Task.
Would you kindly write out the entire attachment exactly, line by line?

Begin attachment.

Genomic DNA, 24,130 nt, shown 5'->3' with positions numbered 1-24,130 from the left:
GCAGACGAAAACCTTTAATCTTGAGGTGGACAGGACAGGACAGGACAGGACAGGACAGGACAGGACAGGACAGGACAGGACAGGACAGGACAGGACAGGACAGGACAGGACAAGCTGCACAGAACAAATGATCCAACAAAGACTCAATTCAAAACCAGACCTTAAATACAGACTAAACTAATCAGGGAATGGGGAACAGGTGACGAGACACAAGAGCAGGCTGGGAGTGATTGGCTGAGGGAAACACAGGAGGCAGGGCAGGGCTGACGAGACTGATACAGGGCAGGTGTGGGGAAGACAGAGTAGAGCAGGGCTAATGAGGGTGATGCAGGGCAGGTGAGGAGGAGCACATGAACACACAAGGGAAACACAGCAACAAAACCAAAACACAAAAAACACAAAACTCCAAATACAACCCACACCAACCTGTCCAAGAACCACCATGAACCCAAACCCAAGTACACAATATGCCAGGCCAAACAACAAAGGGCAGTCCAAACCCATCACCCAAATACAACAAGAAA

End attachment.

Genomic DNA, 24,130 nt, shown 5'->3' with positions numbered 1-24,130 from the left:
GCAGACGAAAACCTTTAATCTTGAGGTGGACAGGACAGGACAGGACAGGACAGGACAGGACAGGACAGGACAGGACAGGACAGGACAGGACAGGACAGGACAGGACAGGACAAGCTGCACAGAACAAATGATCCAACAAAGACTCAATTCAAAACCAGACCTTAAATACAGACTAAACTAATCAGGGAATGGGGAACAGGTGACGAGACACAAGAGCAGGCTGGGAGTGATTGGCTGAGGGAAACACAGGAGGCAGGGCAGGGCTGACGAGACTGATACAGGGCAGGTGTGGGGAAGACAGAGTAGAGCAGGGCTAATGAGGGTGATGCAGGGCAGGTGAGGAGGAGCACATGAACACACAAGGGAAACACAGCAACAAAACCAAAACACAAAAAACACAAAACTCCAAATACAACCCACACCAACCTGTCCAAGAACCACCATGAACCCAAACCCAAGTACACAATATGCCAGGCCAAACAACAAAGGGCAGTCCAAACCCATCACCCAAATACAACAAGAAA